US Coast Guard blog posts have set out what happens if a bankrupt manufacturer changes hands. But Paul Gunton wonders what will happen if there is no buyer.
As you know, since we last met, Erma First’s First Fit has become the sixth US Coast Guard type-approved BWMS and Samsung has submitted an application for its Purimar system.
Something we didn’t know – at least, I didn’t know – was what happens to a system’s USCG type-approval if a system changes hands, as OceanSaver’s did when its assets were acquired by the IMS Group.
Well, we know now. The US Coast Guard issued a blog post in September to say that the new owner should ask the Coast Guard to update its name and address. IMS group member TeamTec did that and a new certificate was issued on 18 October.
But what if no buyer had come forward?
That USCG posting – and a later one in October announcing the new OceanSaver certificate – explained what would happen “if the equipment fails to operate and parts from the original equipment manufacturer are no longer available.”
That may be the situation if another manufacturer with a type-approved system goes out of business.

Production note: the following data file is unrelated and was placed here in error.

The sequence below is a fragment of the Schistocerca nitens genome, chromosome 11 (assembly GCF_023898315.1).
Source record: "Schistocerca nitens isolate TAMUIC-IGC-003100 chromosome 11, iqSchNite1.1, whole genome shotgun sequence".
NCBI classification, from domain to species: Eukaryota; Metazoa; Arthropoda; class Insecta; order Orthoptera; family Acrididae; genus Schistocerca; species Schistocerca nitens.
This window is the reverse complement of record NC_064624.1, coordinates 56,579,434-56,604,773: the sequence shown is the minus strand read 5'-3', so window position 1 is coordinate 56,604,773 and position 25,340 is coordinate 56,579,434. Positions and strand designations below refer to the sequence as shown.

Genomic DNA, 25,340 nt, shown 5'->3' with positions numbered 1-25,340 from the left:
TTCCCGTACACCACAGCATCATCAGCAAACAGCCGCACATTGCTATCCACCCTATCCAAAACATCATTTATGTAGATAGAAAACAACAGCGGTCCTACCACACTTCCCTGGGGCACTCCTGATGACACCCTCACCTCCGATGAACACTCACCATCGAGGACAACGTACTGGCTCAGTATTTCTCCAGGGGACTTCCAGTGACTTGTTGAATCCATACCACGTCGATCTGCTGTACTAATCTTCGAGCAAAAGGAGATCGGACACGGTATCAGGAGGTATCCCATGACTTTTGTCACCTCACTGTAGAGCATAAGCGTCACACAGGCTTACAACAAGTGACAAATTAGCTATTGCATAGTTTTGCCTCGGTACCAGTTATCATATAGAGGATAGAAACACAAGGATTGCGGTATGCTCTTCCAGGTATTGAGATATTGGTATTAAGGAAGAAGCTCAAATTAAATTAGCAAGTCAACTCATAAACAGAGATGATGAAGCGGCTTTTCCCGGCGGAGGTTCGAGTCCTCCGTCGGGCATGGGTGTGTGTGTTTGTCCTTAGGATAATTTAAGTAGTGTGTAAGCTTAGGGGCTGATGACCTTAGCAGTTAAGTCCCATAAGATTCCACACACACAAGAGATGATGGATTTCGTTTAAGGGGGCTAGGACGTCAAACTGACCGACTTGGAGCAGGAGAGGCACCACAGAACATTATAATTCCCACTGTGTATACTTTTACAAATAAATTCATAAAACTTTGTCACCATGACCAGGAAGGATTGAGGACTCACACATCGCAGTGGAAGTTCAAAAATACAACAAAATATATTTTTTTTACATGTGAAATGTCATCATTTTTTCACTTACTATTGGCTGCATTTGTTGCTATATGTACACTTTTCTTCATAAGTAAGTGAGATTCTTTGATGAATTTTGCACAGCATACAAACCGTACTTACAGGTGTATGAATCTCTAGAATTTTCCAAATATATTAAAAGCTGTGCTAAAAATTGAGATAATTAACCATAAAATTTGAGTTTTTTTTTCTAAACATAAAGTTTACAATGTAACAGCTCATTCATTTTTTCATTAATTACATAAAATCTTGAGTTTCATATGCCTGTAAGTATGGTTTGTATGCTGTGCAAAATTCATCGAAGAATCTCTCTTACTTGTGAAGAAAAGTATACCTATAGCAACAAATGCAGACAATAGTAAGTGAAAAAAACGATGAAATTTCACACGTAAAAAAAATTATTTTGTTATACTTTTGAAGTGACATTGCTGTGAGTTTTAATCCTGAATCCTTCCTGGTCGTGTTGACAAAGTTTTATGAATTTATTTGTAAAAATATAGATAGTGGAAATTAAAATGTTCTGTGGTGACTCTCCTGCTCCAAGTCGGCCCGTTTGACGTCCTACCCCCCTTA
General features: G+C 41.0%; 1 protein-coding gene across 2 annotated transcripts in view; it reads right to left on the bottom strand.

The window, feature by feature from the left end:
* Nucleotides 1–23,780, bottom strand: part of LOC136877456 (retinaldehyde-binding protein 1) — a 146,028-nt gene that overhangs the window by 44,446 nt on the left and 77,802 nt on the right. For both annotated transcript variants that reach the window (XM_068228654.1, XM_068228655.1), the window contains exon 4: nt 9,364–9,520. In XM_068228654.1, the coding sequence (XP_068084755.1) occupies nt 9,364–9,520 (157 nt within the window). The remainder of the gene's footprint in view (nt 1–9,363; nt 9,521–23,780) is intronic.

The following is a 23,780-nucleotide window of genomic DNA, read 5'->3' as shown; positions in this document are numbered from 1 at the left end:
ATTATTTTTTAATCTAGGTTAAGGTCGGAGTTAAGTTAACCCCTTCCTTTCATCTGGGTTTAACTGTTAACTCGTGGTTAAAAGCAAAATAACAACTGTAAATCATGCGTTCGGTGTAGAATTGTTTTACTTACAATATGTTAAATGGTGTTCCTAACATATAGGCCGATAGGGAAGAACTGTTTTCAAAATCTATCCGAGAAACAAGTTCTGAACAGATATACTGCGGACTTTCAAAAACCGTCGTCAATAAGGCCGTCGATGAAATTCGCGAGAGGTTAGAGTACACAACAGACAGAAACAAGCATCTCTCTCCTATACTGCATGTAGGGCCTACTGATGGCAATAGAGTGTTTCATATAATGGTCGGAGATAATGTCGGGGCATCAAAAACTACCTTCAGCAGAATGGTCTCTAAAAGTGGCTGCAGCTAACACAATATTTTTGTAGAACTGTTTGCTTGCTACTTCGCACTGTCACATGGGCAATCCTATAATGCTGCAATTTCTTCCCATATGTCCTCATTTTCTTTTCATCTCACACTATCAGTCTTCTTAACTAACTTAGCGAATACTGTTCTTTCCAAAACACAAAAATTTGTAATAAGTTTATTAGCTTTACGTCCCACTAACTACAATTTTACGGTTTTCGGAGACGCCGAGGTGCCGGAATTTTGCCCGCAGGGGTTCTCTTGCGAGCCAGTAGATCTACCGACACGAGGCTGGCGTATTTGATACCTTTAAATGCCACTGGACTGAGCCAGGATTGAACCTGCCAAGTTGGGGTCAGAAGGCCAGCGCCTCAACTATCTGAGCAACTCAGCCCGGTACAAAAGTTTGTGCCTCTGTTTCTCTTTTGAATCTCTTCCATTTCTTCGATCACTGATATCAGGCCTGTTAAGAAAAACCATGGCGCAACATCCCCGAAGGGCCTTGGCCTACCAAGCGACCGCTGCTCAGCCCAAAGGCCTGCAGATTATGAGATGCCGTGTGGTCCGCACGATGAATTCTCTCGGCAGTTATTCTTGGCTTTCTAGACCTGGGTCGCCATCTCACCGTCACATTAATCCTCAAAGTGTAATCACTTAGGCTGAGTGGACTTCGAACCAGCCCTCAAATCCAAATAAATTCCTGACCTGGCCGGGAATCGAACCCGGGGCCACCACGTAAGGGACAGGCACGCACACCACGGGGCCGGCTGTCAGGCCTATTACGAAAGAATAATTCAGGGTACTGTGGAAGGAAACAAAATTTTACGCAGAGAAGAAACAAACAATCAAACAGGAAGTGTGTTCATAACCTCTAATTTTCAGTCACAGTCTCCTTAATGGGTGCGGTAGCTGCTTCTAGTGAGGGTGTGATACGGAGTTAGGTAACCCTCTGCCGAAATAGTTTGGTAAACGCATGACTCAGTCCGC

So let’s look at the rest of that sentence: “… then the equipment is no longer operating under its type-approval and must be replaced.”
There’s no option to fit third-party, so-called ‘pirate’ replacements: if a component breaks and no parts from the original manufacturer are available, the equipment must be replaced. That’s expensive.
One of the objections to the huge cost of fitting a BWMS is that, once the ship goes to scrap, that value is lost. Well, maybe not. I foresee a market in original spare parts. Any owner faced with the choice of replacing a whole BWMS or buying a used but original part to keep it operating under its type-approval will pay good money for that component.
In the motor trade it’s called ‘breaking for spares’. I’m off now to work on my price points.